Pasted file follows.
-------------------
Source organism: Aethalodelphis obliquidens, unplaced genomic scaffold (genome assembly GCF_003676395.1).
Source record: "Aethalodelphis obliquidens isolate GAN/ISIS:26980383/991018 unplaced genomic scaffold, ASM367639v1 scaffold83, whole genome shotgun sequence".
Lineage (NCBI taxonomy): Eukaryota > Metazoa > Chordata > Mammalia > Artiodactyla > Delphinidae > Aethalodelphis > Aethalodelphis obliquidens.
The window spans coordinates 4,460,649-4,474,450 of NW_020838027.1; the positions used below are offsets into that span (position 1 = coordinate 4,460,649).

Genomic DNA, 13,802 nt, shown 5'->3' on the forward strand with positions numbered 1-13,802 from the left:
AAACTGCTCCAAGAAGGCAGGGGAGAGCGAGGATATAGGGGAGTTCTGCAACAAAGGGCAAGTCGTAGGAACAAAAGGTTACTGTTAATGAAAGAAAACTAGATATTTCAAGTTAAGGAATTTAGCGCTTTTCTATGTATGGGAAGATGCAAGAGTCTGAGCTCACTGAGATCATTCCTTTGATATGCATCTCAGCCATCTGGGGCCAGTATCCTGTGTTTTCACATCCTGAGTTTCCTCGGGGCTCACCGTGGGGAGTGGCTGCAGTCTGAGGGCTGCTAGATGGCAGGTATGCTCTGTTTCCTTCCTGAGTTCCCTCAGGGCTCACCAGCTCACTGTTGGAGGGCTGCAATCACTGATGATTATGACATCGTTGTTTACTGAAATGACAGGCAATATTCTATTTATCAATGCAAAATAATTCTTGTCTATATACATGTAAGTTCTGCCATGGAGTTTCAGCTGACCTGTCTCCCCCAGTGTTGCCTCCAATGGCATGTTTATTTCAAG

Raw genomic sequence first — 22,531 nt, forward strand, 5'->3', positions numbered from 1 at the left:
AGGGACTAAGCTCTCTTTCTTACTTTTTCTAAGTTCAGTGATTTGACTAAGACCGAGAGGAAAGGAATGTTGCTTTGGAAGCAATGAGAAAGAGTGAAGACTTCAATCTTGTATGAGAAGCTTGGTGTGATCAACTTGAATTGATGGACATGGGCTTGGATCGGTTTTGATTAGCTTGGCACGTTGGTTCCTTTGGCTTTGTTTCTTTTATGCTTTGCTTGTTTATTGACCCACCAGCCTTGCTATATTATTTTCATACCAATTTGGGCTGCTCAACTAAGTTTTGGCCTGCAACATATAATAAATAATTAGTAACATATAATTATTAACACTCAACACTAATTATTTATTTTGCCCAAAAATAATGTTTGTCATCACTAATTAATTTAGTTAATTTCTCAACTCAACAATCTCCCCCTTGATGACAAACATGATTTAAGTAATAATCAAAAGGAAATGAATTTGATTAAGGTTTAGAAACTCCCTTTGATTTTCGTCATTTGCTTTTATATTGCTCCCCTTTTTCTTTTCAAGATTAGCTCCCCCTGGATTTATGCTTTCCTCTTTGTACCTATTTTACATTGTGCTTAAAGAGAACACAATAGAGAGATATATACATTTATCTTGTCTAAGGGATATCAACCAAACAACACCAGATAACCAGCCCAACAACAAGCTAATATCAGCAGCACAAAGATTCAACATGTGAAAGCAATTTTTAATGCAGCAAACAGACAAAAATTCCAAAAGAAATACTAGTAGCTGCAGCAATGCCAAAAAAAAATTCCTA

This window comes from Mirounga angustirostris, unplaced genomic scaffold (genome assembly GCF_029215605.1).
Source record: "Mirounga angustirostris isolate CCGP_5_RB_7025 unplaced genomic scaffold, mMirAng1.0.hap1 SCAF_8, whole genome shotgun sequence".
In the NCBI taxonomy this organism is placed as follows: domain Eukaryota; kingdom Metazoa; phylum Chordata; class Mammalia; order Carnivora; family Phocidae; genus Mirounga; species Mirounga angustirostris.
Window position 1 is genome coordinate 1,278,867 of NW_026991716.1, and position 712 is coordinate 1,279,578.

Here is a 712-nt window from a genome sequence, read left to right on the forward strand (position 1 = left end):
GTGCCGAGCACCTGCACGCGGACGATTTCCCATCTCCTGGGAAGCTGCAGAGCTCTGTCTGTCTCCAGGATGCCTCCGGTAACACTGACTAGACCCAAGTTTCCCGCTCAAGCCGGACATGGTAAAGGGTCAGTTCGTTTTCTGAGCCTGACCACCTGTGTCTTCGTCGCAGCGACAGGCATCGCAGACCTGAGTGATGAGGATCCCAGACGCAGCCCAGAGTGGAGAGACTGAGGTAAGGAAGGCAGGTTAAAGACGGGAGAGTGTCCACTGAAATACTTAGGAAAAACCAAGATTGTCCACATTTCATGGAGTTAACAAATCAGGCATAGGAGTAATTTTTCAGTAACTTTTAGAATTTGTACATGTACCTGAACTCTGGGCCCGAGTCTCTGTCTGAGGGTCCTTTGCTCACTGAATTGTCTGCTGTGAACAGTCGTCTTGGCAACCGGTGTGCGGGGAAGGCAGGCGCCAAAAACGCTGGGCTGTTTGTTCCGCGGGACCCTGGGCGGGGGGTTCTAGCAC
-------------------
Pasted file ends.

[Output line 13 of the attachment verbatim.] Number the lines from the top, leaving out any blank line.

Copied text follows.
Here is a 712-nt window from a genome sequence, read left to right on the forward strand (position 1 = left end):